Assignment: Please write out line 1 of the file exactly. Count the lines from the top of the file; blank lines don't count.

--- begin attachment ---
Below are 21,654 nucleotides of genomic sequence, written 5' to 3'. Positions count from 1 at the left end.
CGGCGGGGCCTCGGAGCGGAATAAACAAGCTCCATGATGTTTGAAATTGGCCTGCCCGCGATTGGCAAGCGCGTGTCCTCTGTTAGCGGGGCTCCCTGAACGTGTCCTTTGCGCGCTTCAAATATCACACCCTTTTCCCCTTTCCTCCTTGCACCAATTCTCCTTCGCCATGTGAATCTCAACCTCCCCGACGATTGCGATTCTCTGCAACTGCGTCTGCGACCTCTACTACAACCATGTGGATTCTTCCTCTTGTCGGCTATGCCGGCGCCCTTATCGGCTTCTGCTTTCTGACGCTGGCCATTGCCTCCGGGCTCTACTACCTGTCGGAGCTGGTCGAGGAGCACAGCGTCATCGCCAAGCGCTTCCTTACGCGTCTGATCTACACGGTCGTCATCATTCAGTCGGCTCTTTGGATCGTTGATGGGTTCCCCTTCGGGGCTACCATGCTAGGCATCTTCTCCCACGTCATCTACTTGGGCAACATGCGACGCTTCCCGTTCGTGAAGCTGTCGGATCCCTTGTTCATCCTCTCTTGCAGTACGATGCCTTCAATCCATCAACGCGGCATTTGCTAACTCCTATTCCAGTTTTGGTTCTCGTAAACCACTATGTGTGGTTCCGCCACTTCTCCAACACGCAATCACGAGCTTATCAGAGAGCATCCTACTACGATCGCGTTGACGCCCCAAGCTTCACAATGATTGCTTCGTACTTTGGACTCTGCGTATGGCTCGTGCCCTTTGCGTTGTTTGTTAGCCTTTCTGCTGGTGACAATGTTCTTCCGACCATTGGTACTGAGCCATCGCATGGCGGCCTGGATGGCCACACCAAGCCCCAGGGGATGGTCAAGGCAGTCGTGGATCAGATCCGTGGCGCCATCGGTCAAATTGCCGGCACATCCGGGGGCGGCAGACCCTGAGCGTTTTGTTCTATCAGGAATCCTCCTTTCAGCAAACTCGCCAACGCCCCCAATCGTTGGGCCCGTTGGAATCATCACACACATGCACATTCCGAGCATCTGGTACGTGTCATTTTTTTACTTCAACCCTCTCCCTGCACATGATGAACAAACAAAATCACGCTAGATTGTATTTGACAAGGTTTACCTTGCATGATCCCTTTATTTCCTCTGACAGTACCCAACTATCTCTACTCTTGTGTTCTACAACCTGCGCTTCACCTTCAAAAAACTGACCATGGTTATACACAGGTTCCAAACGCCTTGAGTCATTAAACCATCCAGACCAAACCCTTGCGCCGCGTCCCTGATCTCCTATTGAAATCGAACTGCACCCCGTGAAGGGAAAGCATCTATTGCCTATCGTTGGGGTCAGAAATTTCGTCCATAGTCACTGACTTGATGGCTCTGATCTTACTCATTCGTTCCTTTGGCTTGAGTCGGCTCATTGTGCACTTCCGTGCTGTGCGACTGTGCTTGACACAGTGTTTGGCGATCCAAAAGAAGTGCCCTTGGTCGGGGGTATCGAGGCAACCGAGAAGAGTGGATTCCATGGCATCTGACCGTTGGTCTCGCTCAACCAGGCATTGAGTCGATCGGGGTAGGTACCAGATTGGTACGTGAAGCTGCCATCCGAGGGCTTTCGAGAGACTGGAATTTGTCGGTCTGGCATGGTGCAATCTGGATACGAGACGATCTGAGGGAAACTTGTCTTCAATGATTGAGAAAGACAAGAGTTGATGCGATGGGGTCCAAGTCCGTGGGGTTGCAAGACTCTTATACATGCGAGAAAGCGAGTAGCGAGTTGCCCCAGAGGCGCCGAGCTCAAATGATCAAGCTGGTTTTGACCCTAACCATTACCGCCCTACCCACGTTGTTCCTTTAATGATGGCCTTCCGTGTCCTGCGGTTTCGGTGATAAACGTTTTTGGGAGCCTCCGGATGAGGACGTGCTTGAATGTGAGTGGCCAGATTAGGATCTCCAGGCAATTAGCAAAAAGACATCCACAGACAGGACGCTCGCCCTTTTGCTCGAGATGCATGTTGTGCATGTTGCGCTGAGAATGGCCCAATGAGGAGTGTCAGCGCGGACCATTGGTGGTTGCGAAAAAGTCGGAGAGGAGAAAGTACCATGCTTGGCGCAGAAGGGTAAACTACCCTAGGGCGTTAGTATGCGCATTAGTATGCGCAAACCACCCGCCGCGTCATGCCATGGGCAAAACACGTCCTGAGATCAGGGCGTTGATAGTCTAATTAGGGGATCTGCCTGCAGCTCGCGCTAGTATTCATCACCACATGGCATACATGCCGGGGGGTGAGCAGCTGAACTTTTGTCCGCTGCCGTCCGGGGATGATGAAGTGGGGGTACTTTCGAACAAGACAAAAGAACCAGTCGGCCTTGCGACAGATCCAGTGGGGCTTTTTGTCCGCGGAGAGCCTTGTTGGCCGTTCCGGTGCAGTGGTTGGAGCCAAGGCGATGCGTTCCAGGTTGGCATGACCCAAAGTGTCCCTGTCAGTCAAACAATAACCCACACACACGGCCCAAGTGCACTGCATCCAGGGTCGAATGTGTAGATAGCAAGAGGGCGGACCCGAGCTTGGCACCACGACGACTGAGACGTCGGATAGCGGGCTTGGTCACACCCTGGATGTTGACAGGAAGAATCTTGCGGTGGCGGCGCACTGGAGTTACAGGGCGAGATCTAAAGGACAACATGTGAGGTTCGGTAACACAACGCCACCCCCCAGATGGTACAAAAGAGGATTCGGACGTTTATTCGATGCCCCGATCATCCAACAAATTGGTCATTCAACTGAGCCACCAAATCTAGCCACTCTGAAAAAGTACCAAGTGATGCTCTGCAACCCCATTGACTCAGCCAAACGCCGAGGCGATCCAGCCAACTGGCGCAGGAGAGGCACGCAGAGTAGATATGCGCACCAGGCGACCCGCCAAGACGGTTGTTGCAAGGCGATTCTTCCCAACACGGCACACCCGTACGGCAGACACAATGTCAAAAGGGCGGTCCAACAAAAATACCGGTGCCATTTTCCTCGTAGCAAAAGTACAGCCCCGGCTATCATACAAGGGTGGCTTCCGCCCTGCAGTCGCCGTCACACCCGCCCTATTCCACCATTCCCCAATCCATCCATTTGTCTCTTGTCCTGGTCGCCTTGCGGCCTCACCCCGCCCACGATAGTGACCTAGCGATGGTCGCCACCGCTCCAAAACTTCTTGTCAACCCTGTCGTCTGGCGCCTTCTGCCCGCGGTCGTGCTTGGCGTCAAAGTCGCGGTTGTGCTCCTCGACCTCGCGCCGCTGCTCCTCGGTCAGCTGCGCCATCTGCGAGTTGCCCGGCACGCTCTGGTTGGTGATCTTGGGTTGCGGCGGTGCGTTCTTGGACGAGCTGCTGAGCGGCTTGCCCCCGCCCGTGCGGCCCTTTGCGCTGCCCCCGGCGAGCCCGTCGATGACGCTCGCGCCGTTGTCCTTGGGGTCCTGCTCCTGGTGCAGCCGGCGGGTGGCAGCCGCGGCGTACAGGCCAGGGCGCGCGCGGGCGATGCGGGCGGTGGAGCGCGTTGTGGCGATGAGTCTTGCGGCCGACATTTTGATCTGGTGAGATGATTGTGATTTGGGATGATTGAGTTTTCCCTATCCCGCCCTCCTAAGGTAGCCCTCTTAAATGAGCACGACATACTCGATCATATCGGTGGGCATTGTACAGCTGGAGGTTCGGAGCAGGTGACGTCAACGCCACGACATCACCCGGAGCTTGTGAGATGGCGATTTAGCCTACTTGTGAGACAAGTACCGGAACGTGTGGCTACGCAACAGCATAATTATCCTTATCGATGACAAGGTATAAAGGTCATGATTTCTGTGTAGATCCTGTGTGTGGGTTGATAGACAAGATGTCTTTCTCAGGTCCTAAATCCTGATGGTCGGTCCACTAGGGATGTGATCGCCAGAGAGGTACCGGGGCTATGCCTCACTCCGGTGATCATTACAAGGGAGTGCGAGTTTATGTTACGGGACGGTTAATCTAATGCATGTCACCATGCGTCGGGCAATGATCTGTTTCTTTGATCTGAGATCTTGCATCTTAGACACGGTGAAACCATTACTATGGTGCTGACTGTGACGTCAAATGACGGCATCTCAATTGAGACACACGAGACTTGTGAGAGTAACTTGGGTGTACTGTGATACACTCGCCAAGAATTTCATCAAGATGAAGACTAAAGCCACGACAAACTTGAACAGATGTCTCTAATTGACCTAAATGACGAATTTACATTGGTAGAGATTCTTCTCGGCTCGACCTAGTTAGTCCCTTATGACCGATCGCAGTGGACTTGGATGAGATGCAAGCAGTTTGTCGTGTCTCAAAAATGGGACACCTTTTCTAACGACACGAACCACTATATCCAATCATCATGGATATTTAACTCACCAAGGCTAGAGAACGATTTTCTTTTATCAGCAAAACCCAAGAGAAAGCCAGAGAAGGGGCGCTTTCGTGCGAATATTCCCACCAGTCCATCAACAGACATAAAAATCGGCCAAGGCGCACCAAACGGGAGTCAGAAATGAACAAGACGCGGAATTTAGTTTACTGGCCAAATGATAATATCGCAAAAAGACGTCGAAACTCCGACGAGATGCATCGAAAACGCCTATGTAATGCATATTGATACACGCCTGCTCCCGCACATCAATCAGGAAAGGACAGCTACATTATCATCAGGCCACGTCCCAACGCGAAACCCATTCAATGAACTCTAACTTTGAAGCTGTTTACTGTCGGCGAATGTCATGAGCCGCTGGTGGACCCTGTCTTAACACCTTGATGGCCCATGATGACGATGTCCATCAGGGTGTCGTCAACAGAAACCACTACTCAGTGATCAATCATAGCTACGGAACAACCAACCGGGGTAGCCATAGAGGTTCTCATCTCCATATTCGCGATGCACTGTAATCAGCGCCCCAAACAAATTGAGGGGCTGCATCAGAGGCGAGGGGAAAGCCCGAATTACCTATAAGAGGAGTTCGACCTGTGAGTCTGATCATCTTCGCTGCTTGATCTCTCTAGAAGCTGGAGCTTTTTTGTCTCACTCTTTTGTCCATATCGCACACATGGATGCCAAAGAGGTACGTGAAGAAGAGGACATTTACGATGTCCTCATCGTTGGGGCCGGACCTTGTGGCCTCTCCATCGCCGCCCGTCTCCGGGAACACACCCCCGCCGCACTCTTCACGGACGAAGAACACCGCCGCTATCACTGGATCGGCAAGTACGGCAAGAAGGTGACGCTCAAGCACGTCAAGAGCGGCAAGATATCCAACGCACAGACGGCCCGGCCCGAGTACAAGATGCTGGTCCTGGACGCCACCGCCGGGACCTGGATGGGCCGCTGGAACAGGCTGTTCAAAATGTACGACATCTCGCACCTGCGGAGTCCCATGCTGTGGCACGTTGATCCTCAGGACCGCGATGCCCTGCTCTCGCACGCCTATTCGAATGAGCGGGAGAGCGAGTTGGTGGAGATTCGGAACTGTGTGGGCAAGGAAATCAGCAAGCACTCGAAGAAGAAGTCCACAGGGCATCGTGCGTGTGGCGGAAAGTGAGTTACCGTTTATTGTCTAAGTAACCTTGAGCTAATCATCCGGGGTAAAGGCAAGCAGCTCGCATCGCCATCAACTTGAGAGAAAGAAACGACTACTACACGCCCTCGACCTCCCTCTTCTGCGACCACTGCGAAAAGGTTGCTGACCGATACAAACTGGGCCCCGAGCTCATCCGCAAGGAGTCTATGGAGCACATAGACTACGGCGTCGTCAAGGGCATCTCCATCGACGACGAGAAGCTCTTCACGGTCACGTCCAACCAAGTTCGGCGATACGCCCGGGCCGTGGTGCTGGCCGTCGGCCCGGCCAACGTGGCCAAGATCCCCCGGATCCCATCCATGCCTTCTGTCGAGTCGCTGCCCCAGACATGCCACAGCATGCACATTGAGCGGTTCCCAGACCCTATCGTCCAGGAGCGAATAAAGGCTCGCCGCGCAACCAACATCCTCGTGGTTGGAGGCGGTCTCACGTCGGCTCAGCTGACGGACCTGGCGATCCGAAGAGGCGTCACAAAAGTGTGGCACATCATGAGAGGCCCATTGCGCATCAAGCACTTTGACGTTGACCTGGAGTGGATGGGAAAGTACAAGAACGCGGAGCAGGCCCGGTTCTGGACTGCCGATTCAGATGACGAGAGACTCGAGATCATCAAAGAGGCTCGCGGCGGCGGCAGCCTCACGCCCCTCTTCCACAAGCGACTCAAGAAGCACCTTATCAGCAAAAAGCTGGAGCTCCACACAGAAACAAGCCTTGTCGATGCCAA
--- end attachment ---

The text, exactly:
Below are 21,654 nucleotides of genomic sequence, written 5' to 3'. Positions count from 1 at the left end.